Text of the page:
Domestic-made goods are in high demand. Cash in by putting your products’ origins front and center.
Check out Tony O'Geen’s website and you’ll know one thing straight off: His sports bags, leather products, and embroidery all come from right here in the USA. There’s the red-white-and-blue logo, the Made in America motto, and an animated flag.
"We print it on everything, every bag we make, every hockey glove we sell," says O’Geen, owner of Tony's Canvas & Leather in Massena, New York.
There’s a lot of demand out there for domestic-made products, either from consumers who believe quality runs higher in American goods, or from patriots who simply believe in keeping the money close to home. Either way, Made in the USA can be a selling point—if you get out there and sell it.
1. Don’t be afraid to spend high.
At QMT Windchimes in Manassas Park, Virginia, co-owner Patricia Baisden makes sure every set of hand-tuned wind chimes that goes out the door is emblazed with a Made in the USA sticker. Gift boxes, too, get stickered with national pride. This is not a cheap endeavor. “We buy stickers by the million,” at about 25 cents apiece, Baisden says. The logo denotes quality to some, while others see it as a promise of ready availability and quick delivery. Either way, while the stickers may seem a steep capital investment, they are helping this firm to catch a valuable market niche.
2. Make it visible.
If the domestic-origin pitch is going to be part of your sales effort, make it visible. In some cases, this is obvious: Put it in press releases, display the message prominently in retail stores, and put it on the product, of course, but be sure to put it where people can see it. New Orleans apparel wholesaler Jolie and Elizabeth recently moved its "Made in America" tag from the side seam near the bottom of its dresses to right beneath the label in the back. They've also added a separate hangtag with the motto, so it can be spotted from a distance. "The placement makes a difference in the end result," says Jolie Bensen. "Just as a price tag used to weigh heavily on a consumer’s decision to purchase, a tag clearly stating that the item is Made in America is now the new variable."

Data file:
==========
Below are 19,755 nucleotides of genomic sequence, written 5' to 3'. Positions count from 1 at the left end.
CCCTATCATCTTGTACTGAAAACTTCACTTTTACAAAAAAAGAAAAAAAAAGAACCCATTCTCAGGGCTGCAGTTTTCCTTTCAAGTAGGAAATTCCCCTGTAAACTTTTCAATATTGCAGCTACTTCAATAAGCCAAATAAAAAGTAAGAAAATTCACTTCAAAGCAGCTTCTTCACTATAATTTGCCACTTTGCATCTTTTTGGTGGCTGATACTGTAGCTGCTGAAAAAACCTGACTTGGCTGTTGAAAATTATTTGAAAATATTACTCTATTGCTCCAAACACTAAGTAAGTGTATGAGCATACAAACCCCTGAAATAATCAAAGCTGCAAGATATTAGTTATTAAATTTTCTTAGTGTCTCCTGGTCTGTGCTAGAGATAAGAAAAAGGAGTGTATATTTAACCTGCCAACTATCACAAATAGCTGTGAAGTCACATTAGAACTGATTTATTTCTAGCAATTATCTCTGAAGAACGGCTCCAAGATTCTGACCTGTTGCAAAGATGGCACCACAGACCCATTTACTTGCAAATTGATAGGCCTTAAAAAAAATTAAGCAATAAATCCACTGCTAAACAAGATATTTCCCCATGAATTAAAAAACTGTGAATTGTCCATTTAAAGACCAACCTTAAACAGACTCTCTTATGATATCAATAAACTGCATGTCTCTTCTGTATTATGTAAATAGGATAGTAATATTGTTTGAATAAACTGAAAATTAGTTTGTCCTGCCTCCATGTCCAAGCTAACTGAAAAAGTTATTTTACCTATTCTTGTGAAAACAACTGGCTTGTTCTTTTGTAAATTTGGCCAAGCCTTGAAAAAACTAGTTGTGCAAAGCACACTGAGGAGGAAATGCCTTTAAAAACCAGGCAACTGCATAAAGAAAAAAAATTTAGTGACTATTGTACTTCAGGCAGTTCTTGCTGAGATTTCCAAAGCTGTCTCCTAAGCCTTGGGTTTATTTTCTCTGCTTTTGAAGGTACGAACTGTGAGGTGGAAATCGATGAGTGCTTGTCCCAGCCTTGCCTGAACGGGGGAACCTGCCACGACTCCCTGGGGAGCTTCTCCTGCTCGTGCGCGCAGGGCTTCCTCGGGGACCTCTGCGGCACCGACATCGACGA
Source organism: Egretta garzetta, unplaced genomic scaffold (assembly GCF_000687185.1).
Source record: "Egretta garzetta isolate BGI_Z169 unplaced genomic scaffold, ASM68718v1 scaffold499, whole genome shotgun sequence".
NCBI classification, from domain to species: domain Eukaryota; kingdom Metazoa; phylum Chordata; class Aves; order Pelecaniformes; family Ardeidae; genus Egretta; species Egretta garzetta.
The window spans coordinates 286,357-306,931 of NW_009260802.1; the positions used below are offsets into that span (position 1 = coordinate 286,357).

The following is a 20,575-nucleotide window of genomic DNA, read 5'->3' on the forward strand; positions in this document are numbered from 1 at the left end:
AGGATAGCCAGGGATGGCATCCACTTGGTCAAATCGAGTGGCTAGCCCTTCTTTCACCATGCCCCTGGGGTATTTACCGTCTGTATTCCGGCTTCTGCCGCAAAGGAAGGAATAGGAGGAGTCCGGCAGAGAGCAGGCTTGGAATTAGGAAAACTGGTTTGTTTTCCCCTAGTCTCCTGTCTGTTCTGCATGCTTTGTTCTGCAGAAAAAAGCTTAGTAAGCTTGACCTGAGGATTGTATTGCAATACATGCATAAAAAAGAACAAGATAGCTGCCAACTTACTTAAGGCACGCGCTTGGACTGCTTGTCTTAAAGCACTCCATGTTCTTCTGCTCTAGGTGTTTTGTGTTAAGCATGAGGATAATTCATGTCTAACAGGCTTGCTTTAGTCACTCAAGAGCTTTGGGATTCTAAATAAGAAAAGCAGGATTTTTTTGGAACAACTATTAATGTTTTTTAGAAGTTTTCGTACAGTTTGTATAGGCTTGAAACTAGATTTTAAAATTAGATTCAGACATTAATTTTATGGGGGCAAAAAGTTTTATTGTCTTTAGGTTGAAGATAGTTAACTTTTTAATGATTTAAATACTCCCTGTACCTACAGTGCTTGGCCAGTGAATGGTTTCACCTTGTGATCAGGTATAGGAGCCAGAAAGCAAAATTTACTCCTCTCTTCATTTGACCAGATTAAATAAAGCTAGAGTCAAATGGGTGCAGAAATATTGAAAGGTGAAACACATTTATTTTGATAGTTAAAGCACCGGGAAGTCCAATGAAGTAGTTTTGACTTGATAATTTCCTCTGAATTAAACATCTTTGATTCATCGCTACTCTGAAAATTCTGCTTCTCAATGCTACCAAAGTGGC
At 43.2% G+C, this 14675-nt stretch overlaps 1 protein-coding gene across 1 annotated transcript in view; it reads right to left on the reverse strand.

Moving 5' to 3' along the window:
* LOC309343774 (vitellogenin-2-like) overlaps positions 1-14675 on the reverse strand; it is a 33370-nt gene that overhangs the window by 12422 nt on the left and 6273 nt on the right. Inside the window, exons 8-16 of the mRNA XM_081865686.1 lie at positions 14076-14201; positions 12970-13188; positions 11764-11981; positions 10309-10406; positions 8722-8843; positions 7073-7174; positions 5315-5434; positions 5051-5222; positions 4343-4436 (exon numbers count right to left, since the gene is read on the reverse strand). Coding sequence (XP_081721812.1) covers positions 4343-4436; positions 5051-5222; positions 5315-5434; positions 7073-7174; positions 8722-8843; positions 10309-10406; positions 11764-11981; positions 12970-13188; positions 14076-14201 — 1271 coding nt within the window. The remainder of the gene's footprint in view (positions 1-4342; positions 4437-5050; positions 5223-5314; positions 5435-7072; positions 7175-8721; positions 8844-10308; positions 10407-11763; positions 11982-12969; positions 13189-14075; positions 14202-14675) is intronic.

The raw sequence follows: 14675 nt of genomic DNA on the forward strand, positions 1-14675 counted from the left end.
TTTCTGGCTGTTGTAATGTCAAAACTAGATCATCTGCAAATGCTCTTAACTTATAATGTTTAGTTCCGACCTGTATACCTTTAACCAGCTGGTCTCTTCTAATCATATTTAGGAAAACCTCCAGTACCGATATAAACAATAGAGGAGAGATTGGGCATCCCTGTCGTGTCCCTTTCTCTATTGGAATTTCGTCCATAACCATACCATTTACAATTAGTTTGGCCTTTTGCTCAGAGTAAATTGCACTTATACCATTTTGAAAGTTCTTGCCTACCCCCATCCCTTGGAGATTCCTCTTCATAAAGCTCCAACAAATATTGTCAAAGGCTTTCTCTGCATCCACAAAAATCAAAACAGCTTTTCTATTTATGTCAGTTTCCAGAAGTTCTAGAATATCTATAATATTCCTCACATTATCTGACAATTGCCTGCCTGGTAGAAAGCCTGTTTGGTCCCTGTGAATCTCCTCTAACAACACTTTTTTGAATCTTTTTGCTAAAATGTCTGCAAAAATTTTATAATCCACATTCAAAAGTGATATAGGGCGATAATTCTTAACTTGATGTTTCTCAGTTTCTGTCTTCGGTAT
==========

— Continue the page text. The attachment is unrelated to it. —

3. Go real-world.
While tags and labels are great, some retailers take their patriotism a step further. At PipeMarker.com, management recently displayed its national pride by collecting damaged or retired American flags for proper disposal. The company reached out to the community for the collection, then turned over the flags to local American Legions and VFWs, a project that demonstrated in a tangible way the business’s commitment to not just sourcing in America, but to supporting America in other practical ways.
4. Don’t go half way.
To win consumer support, a product that claims to be Made in America must be made entirely in America. "Manufacturers must always tell the truth because if they are claiming their products are, in fact, Made in the USA, the whole product should be from this country, or the claim will come back to bite them," says Tina Mosetis of New York-based MosetisPR. Before sticking that label on, small business owners need to investigate their entire supply chain to ensure that every component is, in fact, domestic in origin.
5. Put it online.
Tony O'Geen knows that a significant portion of his customers either find him through the web or at least visit his site: Hence the logo and the waving flag. Virtually every small business owner can agree that their website’s homepage gives many would-be customers their first glimpse into an operation. The Made in USA claim deserves a place front and center, highly visible even on a first glimpse at the page. If it’s going to be a selling point, don’t bury it on an inside screen or make people scroll to find it. Wave that flag where it can be seen.